This essay brings into conversation two recent books in this field that expound a different set of decolonial projects. In these books, Nadine El-Enany and Gary Wilder refuse to position the nation-state, with its bounded national territorial logic, as the frame of the analysis, thereby rejecting ‘methodological nationalism’.
Late last spring, two hundred students and researchers in Sao Paulo defied the political and economic backslide in Brazil in a particularly audacious way: they let a well-known witch lead them in a spiraling ritual dance and invocatory chant aimed at regenerating the land on which the city was built.
Mendoza’s historiography unfolds the ambiguities of sexuality in the colony. It is a process that requires deftness, and the author uses all the tools at his disposal to find the queer in the colonial: rereading of the archive, parsing insinuation, and, of course, bloc-quoting the psychoanalytic Zizek.
This forum, edited by Joaquín Villanueva and Marisol LeBrón, is about Puerto Ricans’ refusal to accept the violence of abstract space – the unwillingness to imagine a future from which they have been disappeared. While Rosselló and his administration paid millions to consultants, publicists, and lobbyists to represent space logically and homogenously to investors, many Puerto Ricans were left to fend for themselves receiving neither financial or technical aid from the government as they navigated the archipelago’s intersecting crises.
This paper addresses the engagement of critical geographers from Northeastern Brazil with regional planning, aiming at transforming society by acting on their region’s spaces.
This paper examines the ‘future’ as a blueprint for social power relations in postcolonial urbanism. It addresses a crucial gap in the rich scholarship on postcolonial urbanism that has largely ignored the ‘centrality of time’ (Chakrabarty, 2000) in the politics and speed of urban transformations.
In spite of its dereliction, the Grande Hotel in Beira, Mozambique, has emerged as an iconic African building. We focus upon the cultural and political topologies of the hotel, and of colonial hotels generally, and make the proposition that they were a particular kind of violent colonial institution.
In this article, I focus attention on the sea as a space for today’s solidarity politics. Following the Ships to Gaza as they headed to breach the Israeli embargo of the seaside enclave, I explore the largely understudied relationship between the politics of solidarity and the materiality of the sea.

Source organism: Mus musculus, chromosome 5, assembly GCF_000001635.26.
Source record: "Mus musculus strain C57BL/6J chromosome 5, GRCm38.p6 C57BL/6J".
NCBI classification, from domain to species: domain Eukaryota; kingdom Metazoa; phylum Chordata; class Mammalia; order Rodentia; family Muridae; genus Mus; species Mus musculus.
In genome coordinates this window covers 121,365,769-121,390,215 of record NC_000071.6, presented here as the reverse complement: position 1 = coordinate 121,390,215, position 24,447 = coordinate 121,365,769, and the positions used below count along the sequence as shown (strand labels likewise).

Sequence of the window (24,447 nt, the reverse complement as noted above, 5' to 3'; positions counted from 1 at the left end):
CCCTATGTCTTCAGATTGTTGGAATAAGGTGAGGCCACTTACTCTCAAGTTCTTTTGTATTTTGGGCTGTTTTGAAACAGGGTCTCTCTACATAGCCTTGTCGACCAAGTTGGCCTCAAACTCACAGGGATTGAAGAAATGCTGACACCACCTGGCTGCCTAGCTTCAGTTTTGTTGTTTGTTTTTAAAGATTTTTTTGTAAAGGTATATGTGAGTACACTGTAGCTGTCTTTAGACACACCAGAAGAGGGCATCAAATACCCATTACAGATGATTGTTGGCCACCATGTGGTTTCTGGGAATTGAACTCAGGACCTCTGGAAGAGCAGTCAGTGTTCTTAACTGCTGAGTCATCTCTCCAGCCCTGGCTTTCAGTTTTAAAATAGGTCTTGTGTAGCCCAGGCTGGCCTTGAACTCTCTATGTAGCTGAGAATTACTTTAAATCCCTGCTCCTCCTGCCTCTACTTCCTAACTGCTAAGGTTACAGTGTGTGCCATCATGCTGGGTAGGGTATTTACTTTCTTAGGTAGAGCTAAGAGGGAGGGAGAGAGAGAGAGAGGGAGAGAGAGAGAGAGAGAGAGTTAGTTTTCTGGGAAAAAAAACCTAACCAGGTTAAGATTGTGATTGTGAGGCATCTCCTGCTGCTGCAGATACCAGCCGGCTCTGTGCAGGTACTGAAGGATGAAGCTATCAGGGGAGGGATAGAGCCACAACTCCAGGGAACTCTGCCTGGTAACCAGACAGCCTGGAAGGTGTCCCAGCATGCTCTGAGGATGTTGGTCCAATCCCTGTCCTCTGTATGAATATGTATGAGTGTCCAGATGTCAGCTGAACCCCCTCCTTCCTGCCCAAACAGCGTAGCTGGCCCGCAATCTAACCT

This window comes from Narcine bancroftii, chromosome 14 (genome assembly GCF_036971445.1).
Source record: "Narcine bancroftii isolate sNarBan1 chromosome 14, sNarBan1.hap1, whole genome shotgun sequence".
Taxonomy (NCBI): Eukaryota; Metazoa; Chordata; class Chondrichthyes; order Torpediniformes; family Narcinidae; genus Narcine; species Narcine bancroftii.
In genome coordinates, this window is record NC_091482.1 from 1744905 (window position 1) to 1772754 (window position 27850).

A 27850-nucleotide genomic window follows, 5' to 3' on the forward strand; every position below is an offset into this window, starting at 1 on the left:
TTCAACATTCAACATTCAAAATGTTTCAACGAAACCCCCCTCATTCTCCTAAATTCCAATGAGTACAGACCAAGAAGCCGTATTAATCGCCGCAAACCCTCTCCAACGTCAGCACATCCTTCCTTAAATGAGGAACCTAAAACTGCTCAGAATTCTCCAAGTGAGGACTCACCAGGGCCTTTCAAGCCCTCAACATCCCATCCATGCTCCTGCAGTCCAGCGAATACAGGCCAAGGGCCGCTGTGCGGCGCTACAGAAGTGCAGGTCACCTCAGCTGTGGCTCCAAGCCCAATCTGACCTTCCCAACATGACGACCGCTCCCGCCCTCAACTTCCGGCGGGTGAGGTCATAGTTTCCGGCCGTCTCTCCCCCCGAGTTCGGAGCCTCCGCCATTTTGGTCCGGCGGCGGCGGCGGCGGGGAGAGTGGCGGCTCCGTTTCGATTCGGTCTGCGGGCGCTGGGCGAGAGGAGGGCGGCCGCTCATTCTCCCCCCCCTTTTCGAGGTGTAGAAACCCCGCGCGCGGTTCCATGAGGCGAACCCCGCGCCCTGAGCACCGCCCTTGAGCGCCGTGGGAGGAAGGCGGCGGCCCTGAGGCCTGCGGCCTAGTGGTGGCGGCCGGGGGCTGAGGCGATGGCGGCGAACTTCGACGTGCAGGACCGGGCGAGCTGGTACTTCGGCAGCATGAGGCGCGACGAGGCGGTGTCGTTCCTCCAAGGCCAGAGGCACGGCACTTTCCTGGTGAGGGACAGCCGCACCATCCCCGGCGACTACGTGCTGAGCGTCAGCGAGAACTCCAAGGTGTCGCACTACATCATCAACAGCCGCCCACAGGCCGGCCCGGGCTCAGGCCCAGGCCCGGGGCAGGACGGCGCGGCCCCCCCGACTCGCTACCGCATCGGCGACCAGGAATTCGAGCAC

We argue that unpacking the ontologies behind hegemonic understandings of property in Taiwan offers ground for recognizing the plurality, messiness and openness that articulate contestations over time, space and property.
Examines the evolving social, ecological, cultural and geopolitical impacts of energy systems and resource extraction, with particular emphasis on the spatial relationships that structure the extraction, production, distribution and consumption of energy and other natural resources and raw materials
Chronicles past, present, and potential impacts of technoscientific development on the production of space. Provides critical looks into how scientific disciplines and industries influence how we analyze, categorize, experience, interpret, navigate, and represent that which we call space.
Investigates the spatial implications of the mass production, consumption, and disposal of digital media. Core areas of study include the environmental impacts, industrial landscapes, infrastructures, political transformations, social activities, and subjectivities particular to the digital age.
Charts the role that maps and various other forms of geo-visualisation play in the production of space. Offers a critical forum for investigating older modes of cartographic representation as well as newer approaches to big data and the politics of algorithmic and other data-driven processes.
Investigates relations between policing (narrowly and broadly understood), incarceration, and the production of space and spatial knowledge. Borders, criminalized neighborhoods, detention centers, heavily securitized areas, internment camps, jails, prisons, rendition sites, and the spatial relations that they rely on and produce are explored as sites of power and subversion.
Foregrounds the built systems or networks that coordinate the circulation of things, people, money, and data into integrated wholes. Provides an analytical framework for critically interrogating the relation between built networks and their spatial mobilities, including attention to their institutional dimensions, political economies, and forms of life that interact with and reshape their geographies.